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A missed opportunity for affordable housing

April 2023

I’m frankly confused why jurisdictions like Toronto, and Ontario in general, complain about a lack of affordable housing. In many cities across Ontario, there are numerous empty, or underused, municipal and provincially-owned buildings that could easily be converted into affordable housing.

Municipalities and provincial ministries that have inherited housing from closed from closed military bases haven’t always made use of these existing or easily convertible housing options.

The former Canadian Forces Base Toronto, a Royal Canadian Air Force base that closed in 1996, once had three enclaves of military housing (Private Married Quarters or PMQs), two at the base itself )Stanley Green Park and William Baker Park), with the third located in Oakville (Surrey Park), that was inherited after the closure of CFB Oakville. All three enclaves were instead demolished around a decade ago.

The same fate befell the former PMQs at the closed CFB Rockcliffe in Ottawa.

After Royal Canadian Air Force Station Edgar, north of Barrie, closed in 1964, the entire station was turned over to the Ontario government for use as a residential facility for mentally-challenged adults. The Edgar Occupational Centre made use of the entire station, which was a complete self-sufficient village, complete with residential, recreational and institutional buildings, which included a fire hall, school, cafeteria and chapel. After the Ontario government closed this facility, all the buildings sat unoccupied and deteriorating for over a decade, except for the security hut at the main entrance, when the property was finally sold to a private developer. By this time, none of the buildings were salvageable, including the single-family homes and barracks, ones that could have easily been converted into apartments.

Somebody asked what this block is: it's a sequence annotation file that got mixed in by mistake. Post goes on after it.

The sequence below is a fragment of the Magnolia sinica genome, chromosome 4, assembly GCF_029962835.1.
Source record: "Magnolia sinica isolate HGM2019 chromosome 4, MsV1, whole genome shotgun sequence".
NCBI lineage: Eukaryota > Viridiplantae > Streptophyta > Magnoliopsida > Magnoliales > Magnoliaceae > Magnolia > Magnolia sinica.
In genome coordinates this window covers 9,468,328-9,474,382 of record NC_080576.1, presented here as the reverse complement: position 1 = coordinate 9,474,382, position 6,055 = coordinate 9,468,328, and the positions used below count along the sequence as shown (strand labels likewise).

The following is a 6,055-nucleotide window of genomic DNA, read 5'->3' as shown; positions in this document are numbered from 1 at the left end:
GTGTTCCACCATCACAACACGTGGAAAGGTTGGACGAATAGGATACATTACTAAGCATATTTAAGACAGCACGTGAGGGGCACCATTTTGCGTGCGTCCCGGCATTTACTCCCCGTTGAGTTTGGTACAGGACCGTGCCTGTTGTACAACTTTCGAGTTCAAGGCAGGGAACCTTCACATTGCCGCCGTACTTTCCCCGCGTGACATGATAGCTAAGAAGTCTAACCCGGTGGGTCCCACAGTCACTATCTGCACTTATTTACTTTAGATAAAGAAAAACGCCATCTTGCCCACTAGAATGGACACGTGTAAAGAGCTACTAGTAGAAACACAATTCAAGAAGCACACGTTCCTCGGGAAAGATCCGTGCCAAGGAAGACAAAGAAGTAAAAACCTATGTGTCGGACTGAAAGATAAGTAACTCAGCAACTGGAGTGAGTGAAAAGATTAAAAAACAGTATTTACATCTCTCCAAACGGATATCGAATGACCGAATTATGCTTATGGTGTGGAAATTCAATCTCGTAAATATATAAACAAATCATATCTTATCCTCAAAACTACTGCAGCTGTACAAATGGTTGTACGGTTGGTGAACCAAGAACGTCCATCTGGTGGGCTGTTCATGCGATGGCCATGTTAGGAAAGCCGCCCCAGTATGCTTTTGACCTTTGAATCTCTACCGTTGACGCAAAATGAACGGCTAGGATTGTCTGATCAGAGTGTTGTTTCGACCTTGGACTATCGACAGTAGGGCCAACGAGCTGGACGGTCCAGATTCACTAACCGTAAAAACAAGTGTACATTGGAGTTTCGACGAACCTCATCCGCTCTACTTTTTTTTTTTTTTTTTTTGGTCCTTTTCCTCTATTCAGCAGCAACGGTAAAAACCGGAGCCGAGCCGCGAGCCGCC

Former military bases in other municipalities have been sold to the private sector, with the already existing housing and barracks turned into rental housing. Sure, many of these former PMQs and barracks were built in the late 1940s and early ‘50s, many out of wood, but some out of brick, often without suitable insulation and many without basements (for the houses), and under construction codes that are insufficient by today’s standards. That said, upgrading them to today’s standards can easily be done, something that could justify higher rent or sale prices for the developer.

Both the federal and provincial governments across Canada are currently sitting on buildings like former hospitals, schools and government offices, some that have been sitting empty or under used for years, that could easily be converted into apartment units.

Of course, sometimes it’s simply not economically viable to renovate buildings, but demolition of perfectly serviceable housing units should be avoided, if possible, if we are going to effectively combat the affordable housing shortage.

This certainly isn’t the only solution to the chronic shortage of affordable housing in Canada, but it’s an option that shouldn’t be ignored.

Places where former military housing and barracks have been turned into private-sector housing:

About the author

Bruce Forsyth

Bruce Forsyth served in the Royal Canadian Navy Reserve for 13 years (1987-2000). He served with units in Toronto, Hamilton & Windsor and worked or trained at CFB Esquimalt, CFB Halifax, CFB Petawawa, CFB Kingston, CFB Toronto, Camp Borden, The Burwash Training Area and LFCA Training Centre Meaford.

Permanent link to this article: https://militarybruce.com/a-missed-opportunity-for-affordable-housing-2/

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